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19 of 20 people found the following review helpful By Amazon Customer on September 28, 2003
Format: Paperback
Crow Lake is an interesting novel on many levels. It has beautiful descriptions of the land in northern Ontario, a tragedy that occurs in the beginning of the novel, obstacles to overcome by family members and a dire mystery that is alluded to from early on. What is it then that disappoints me? I guess for me, I never became involved with the central character Kate. She is unemotional, detached and academic. She resists facing her past, by refusing to become involved in her current relationships both with her students as well as her boyfriend. Her story is told in a series of flashbacks beginning with her parents death when she was age seven. It describes her relationships with her siblings especially her brother Matt whom she looks up to and loves devotedly. The story continually refers to a deeper, darker, oppressive mystery that is yet to come and involves the neighboring Pye family. The problem is, when everything is said and done, it is all anti-climatic. So what!! Mary Lawson, has a talent for writing. Her words and imagery are beautifully depicted. Her descriptions of seven year old Kate struggling to process her parents death is right on. Why resort to using the big "mystery" technique for the story. I felt this story was rich enough to sustain itself simply by the feelings, actions and environment that Lawson created for the Morrison family. Good story, wonderful descriptions but lacking in the final chapters.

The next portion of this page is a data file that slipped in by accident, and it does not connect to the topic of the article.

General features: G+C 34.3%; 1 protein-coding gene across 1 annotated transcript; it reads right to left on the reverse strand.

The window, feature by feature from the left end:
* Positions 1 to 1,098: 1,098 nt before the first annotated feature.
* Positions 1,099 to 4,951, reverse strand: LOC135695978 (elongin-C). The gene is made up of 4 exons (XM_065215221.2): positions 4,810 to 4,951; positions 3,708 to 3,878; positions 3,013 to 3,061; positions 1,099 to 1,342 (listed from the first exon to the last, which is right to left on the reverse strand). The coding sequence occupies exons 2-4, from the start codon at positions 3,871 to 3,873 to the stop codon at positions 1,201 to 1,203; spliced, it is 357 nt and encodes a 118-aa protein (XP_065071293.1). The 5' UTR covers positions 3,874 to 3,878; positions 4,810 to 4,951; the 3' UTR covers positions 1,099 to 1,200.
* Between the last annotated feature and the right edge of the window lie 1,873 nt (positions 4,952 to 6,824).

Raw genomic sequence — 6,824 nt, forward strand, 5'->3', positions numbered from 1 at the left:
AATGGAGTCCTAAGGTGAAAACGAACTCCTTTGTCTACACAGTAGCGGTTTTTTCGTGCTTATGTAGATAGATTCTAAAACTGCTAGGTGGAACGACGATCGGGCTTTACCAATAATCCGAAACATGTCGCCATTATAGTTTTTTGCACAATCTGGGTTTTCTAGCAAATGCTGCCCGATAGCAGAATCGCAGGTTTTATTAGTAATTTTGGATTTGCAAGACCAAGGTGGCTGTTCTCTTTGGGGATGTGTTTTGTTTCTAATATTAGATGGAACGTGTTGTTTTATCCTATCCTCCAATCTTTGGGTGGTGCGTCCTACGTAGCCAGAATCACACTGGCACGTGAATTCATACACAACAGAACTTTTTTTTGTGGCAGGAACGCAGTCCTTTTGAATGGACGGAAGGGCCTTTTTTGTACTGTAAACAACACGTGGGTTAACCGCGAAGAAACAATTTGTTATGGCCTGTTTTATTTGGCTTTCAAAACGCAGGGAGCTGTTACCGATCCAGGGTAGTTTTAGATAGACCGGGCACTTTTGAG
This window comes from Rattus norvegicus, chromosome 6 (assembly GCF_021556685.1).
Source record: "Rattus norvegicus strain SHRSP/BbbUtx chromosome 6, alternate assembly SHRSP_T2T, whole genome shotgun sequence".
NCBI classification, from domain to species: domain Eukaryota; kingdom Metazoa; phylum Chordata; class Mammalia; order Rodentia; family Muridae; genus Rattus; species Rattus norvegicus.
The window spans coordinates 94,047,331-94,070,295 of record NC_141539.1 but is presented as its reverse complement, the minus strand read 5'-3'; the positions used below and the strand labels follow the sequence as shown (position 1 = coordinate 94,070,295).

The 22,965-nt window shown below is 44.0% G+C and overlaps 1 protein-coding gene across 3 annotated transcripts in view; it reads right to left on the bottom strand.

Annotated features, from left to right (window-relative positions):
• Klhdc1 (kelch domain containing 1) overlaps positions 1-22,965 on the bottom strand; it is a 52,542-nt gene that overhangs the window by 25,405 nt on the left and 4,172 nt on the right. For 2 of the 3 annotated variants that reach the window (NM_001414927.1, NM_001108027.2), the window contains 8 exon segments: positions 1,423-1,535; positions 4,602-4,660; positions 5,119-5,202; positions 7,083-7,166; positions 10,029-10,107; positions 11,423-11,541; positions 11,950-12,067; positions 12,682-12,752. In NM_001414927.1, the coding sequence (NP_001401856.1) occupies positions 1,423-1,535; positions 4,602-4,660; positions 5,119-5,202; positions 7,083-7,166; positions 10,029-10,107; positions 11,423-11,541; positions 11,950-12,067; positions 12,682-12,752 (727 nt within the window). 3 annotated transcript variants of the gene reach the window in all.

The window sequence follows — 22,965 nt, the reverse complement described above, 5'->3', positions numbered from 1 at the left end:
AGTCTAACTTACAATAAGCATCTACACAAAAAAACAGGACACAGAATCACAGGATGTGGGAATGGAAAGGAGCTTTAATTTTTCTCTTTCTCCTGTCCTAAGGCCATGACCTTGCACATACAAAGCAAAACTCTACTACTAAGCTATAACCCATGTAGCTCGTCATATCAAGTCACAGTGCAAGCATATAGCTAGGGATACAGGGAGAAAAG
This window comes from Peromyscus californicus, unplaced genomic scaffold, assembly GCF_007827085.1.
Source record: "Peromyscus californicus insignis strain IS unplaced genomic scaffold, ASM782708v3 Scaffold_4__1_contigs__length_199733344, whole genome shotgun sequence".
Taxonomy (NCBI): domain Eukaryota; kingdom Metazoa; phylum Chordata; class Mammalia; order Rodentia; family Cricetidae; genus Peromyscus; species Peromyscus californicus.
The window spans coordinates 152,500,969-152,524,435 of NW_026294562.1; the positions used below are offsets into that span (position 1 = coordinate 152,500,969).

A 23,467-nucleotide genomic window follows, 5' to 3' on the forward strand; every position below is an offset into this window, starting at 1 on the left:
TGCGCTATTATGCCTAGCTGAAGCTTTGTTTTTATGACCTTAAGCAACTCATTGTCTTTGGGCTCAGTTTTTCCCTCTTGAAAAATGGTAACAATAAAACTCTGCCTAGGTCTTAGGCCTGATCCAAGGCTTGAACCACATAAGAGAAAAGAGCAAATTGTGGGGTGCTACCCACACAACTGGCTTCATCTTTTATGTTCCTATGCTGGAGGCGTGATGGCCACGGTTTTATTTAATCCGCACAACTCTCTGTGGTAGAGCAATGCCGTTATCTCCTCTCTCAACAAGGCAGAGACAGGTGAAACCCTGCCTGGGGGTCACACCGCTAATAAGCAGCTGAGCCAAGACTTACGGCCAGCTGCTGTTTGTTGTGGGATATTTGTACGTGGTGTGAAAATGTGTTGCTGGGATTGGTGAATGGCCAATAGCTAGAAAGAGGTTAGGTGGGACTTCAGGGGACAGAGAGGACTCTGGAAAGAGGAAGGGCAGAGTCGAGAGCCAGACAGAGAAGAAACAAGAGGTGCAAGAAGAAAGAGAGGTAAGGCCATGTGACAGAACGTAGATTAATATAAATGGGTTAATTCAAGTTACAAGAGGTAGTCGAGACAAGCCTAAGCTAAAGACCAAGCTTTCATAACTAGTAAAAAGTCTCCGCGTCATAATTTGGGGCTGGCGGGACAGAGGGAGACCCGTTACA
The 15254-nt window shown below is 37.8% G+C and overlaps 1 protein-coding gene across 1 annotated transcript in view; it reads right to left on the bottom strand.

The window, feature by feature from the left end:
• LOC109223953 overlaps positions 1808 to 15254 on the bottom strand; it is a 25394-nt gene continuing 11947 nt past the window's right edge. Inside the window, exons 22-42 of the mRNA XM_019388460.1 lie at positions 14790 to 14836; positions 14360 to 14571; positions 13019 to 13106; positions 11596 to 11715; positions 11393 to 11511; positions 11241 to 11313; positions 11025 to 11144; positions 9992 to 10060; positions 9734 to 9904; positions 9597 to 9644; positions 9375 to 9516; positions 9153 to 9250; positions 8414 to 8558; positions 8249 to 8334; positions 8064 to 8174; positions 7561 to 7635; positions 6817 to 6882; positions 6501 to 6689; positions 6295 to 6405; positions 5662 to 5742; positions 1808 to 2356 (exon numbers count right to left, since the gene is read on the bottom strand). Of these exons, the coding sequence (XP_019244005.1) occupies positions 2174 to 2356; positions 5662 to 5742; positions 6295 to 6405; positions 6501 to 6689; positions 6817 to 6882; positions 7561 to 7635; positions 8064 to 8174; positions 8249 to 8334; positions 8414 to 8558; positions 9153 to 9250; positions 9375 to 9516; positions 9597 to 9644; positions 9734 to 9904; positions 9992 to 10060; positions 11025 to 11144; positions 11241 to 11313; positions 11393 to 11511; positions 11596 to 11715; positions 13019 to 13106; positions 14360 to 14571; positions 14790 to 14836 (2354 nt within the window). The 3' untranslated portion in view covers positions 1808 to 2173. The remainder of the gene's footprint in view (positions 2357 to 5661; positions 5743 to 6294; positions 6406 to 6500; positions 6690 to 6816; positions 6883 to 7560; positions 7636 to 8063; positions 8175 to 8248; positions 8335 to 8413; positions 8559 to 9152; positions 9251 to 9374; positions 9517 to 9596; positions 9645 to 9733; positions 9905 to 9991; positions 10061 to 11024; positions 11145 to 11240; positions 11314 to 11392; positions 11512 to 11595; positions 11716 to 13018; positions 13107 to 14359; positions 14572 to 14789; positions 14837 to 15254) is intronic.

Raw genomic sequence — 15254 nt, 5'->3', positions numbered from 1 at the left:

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18 of 19 people found the following review helpful By Red Rock Bookworm TOP 1000 REVIEWERVINE VOICE on February 14, 2008
Format: Paperback
Crow Lake is reminiscent of books like "A Northern Light" and "Atonement". We follow the story of the books narrator, Kate Morrison, from age 7 to age 29. The untimely accidental death of her parents finds Kate and her siblings, Matt and Luke (the two older brothers) and Bo (her 1 ½ year old sister) facing choices and challenging decisions that alters each of their lives forever.

Lawson utilizes her writing talent to capture not only the plight of Morrison family but to surround them with an assortment of friends, family and neighbors equiped with noble hearts and curious idiosyncrasies.

I did have a problem with the "adult Kate" who came across as self-absorbed and unforgiving. It seems that for all her knowledge and formal education she has never been able to grow out of her adolescent mental image of Matt and as a result is left with unresolved feelings of guilt and a self imposed emotional isolation.

Crow Lake serves as a warning to us all of the potentially destructive nature of hero-worship and challenges us to examine our definition of success and how we measure it. 3 1/2 STARS